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Would this be considered abandonment?

Nurses   (1,437 Views | 31 Replies)

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18 minutes ago, Jedrnurse said:

Don't leave before you're relieved, but once you are, leave for good.

Best solution. They can’t force you to come back. If you want to line up your next job, fine, but I don’t think you are going to get a neutral reference from this employer no matter how you go. So just go. After you are relieved from your last worked shift.

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On 2/10/2020 at 12:38 AM, JKL33 said:

That's a nice/interesting document; I appreciate that they have stepped up and called out bad behavior.

But in their statements they do not (in black and white) essentially change the definition of patient abandonment. That is to say, they are kind of on a roll and then all of a sudden stop short of saying that walking away from patients at the end of the shift (when one is being told there is no replacement) is not patient abandonment. I suspect that's because it still is. (?)

They say:

They outline the impetus for their statement at the beginning of the statement: Employers using mandatory OT or mandatory extended shifts as their first-line staffing plan and then when staff balk telling them that they will be reported to the BON for "patient abandonment" if they don't agree to the extended hours. So, from my reading they seem to be addressing the inappropriate use of mandatory overtime and the inappropriate threats that go along with it more than they are addressing actually walking away from patients. The quoted statement above, in context, basically says if you are advised that you will need to work 16* instead of 8*, you can inform your employer that you will not be doing that (and that they need to find someone to come in instead of using you as the staffing plan) and they can't fire back that you will stay or be reported for patient abandonment. Great/wonderful.

But that ^ scenario is not the same as: "Welp, no one is here and I'm leaving."

Even if it does say what I'm pretty sure it isn't saying (that you freely walk out of an LTC full of patients leaving literally no nurse) there's no way I would do it. I would inform them that I was calling the Ombudsman (or whomever you all call for pt rights violations), the state and whatever emergency resources were available, even 911--and then I would do those things/raise absolute h*ll before I would just walk away from all the patients.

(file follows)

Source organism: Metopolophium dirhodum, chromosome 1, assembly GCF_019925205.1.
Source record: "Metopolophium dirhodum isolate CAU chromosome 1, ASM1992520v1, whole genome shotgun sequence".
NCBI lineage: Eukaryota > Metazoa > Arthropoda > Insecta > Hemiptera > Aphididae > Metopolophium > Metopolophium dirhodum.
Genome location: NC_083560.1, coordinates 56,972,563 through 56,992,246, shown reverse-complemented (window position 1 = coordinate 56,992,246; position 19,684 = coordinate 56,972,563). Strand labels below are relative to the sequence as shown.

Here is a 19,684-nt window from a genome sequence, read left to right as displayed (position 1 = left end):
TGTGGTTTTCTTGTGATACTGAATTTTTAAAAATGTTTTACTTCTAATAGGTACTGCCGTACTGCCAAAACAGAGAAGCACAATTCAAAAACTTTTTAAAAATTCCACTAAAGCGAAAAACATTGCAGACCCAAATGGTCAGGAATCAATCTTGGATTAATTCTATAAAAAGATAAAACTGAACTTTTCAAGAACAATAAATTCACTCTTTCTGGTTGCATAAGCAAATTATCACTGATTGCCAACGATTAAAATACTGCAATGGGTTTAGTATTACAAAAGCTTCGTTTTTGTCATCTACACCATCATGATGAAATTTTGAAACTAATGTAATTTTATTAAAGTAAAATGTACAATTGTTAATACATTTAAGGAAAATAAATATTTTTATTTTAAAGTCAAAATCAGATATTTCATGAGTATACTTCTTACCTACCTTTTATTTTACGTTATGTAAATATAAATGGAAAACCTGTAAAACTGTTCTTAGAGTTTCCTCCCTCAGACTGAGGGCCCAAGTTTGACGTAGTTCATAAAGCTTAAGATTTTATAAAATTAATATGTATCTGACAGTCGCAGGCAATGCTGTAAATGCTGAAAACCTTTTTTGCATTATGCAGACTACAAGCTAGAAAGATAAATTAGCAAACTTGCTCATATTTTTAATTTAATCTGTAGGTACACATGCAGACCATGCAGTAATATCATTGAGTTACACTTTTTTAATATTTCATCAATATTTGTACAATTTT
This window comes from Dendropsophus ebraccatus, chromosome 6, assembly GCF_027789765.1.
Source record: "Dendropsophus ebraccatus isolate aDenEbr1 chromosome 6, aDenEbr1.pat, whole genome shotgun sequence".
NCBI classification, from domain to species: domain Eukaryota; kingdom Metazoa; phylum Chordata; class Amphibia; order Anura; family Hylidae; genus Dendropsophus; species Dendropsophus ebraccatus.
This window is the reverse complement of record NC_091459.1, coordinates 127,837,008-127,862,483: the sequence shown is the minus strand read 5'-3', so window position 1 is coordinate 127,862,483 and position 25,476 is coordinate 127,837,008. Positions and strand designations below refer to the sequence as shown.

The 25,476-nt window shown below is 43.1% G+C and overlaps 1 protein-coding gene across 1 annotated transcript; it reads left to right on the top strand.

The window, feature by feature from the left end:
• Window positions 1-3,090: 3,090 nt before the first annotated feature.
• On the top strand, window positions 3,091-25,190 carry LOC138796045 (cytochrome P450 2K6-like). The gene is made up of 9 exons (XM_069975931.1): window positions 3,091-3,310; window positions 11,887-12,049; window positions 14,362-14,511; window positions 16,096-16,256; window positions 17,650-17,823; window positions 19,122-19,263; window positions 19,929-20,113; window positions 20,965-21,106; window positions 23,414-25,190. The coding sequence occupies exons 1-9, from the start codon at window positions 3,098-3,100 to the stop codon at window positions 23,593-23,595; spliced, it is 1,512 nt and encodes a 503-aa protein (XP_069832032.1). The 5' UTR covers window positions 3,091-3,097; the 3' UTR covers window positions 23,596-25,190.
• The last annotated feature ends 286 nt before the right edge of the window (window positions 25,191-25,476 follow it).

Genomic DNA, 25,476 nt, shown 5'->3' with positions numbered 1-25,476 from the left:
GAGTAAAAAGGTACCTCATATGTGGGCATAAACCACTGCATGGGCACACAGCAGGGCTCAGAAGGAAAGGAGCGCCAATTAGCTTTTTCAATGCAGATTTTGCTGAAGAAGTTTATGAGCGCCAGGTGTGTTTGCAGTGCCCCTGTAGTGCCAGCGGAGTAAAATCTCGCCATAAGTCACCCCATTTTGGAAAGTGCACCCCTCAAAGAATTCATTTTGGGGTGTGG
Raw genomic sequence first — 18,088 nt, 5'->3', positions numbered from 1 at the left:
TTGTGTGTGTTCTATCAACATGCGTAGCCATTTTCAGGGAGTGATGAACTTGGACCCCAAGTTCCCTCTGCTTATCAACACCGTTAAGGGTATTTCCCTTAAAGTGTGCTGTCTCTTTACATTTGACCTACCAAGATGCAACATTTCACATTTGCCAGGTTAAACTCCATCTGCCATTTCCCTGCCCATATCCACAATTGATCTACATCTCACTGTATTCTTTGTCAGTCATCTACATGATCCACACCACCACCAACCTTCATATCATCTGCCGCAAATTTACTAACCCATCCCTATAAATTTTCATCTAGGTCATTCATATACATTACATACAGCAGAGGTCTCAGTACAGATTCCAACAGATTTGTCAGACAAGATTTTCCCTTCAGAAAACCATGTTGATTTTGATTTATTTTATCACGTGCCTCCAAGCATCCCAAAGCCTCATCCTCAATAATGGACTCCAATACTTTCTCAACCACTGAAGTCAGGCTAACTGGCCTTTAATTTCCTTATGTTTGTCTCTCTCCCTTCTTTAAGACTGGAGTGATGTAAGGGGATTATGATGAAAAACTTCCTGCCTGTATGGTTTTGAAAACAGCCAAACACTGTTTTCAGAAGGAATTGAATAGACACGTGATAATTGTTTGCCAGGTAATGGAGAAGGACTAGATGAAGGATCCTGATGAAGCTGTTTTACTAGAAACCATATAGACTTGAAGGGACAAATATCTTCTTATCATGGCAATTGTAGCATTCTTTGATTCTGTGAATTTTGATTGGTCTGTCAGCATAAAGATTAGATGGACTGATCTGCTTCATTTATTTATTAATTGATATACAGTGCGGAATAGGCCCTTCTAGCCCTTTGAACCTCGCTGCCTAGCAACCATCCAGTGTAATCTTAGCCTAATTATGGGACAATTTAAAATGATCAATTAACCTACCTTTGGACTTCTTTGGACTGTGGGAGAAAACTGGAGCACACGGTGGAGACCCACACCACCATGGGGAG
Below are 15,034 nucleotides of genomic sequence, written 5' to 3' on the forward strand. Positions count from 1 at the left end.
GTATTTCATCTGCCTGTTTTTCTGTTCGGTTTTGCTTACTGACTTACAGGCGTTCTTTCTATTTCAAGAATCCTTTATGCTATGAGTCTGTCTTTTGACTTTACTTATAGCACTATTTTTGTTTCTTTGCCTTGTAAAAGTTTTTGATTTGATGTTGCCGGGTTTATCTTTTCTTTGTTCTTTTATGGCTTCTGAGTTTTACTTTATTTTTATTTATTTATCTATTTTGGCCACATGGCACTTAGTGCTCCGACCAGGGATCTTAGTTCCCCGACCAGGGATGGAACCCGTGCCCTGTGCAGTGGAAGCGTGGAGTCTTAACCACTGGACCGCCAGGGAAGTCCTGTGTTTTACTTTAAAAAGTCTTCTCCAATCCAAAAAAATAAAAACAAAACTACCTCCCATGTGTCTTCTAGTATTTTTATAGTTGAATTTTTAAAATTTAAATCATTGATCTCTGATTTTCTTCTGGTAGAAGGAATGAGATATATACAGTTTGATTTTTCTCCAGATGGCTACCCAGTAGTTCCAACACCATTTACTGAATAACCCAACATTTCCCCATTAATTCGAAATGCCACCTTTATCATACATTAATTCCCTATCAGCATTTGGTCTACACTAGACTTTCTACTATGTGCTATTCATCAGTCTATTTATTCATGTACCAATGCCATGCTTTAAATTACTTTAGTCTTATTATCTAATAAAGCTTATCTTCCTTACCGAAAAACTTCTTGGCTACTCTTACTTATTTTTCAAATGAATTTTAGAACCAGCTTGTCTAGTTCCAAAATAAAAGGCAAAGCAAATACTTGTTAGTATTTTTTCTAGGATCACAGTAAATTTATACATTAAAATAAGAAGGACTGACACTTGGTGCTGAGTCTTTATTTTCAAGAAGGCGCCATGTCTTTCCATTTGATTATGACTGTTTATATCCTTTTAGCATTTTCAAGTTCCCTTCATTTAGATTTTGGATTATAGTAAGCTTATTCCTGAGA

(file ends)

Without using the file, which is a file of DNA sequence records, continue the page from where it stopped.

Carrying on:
I can't believe the document is actually allowing that. What say you all?

Yeah, let's see how a lawsuit goes if the only nurse leaves and something that could have been prevented simply by having a nurse provide expected care happens.

The facility is sued, but I'm betting the nurse is too. Not a chance I would want to take financially, and not a position I would want to put my patients in.

I'd absolutely quit, though, and report to whomever I could to try to get that practice shut down.

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skydancer7 is a BSN, RN and specializes in Operating Room, CNOR.

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I would quit IMMEDIATELY, no 2 week notice.  This is UNSAFE, and I usually don't recommend quitting without 2 week notice, except in situations like these where it is unsafe and you are being so obviously screwed over.  I would simply call or email saying this is my notice effective immediately and I will not be back.  Any new job that you apply to will understand if you say you left due to unsafe conditions that put your license at risk.  I have done that before no problem.

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4 hours ago, Horseshoe said:

Yeah, let's see how a lawsuit goes if the only nurse leaves and something that could have been prevented simply by having a nurse provide expected care happens.

The facility is sued, but I'm betting the nurse is too. Not a chance I would want to take financially, and not a position I would want to put my patients in.

I'd absolutely quit, though, and report to whomever I could to try to get that practice shut down.